But the House will realise there is one outstanding difficulty. We have still to agree—as we would have had under a Treaty, or on any other basis—on the content of the document which, after approval, by the two Governments, the Commission would put to the peoples of Rhodesia. My right hon. Friend and my right hon. and learned Friend stayed on in Salisbury to seek agreement. They are now on their way back to report, but I have to tell the House that there are still important differences. The principal issues include the doctrine of the so-called 638 blocking third, or blocking quarter, for amendments to the Constitution of clauses which are not entrenched and also for the provision of effective safeguards for the specially entrenched clauses. The Rhodesian Government proposal to augment the elected African members for this purpose by a number of hereditary chiefs, who are of course paid by the Rhodesian Government, simply will not do. I have seen the chiefs. They cannot by the widest stretch of imagination be said to be capable of representing the African population as a whole.
Equally I am sure that the House would feel that we cannot leave without safeguards a situation which would permit, amongst other things, an independent Rhodesian Parliament without check or constitutional hindrance to reduce, as they would have the power to do, the "B" roll seats from 15 to 1, or to increase to 100 the "A" roll seats, and thus postpone for many more years the achievement of majority rule.
We have still to reach agreement. With the necessary good will, I do not see why we should not.
I simply cannot believe, now that we have got so far, that the Rhodesian Government or anyone else in their senses, could reject an agreed and constitutional means of resolving this problem, and embark on the dangerous lunacy of an illegal declaration, with all that would follow. The way is open, given the will, and now only those—and there are those—who want a U.D.I. for its own sake, or who in their hearts reject the ultimate purpose of the 1961 Constitution and of the five principles on which Mr. Smith and I have agreed to base all our discussions, could now contemplate illegal and unconstitutional action.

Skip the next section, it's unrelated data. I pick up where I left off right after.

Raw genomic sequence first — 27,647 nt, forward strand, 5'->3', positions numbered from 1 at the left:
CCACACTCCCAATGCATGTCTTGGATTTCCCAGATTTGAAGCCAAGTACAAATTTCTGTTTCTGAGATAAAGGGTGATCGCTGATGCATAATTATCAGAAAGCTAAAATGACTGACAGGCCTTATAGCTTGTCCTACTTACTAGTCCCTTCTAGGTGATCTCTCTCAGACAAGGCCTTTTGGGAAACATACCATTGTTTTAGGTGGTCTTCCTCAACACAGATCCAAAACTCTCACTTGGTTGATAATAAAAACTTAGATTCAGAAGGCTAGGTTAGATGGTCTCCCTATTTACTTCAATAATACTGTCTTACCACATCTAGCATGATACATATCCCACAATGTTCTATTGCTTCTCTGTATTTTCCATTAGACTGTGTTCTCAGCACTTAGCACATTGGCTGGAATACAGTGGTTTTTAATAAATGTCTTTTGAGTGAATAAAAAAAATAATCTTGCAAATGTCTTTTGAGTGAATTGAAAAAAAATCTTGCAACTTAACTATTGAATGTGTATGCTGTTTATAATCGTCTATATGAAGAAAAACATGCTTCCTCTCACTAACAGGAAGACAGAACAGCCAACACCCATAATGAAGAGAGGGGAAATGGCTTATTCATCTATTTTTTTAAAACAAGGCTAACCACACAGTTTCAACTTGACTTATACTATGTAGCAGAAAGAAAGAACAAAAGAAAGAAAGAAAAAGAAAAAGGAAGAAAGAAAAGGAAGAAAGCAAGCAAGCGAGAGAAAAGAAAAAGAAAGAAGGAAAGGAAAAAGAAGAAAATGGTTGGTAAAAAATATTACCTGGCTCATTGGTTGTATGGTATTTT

I apologise to the House for the length of this report, but I did not want to oversimplify it by an attempt to shorten it in view of its importance.
Sir, I hope that the House will concede that I have done everything in a man's power to avert the tragic and dangerous development which only 10 days ago was imminent, and cannot, even now, be said to have been removed, and to carry through the consultations necessary as a preliminary to any long-term solution. I hope that hon. Members will 639 agree, that as a result of those 10 days we can say that the door is wide open to an acceptable, agreed and constitutional solution, that we can agree that there is no case for—that we in Britain and the rest of the world could not now understand, still less condone—an attempt to solve Rhodesian problems by illegal and unconstitutional means. And I hope that they will agree that we have reached this situation without any retreat whatsoever from the principles which all parties in this House have proclaimed, without any surrender of that position of trust which we hold and must hold for the peoples—all the peoples—of Rhodesia. For that is a trust which we cannot morally escape or seek to evade; it is inescapably ours until we hand over to an independent Rhodesia not only our powers and responsibilities but also our trusteeship, on terms and on conditions which will ensure that, in letter and in spirit, the principles which have inspired that trusteeship will endure.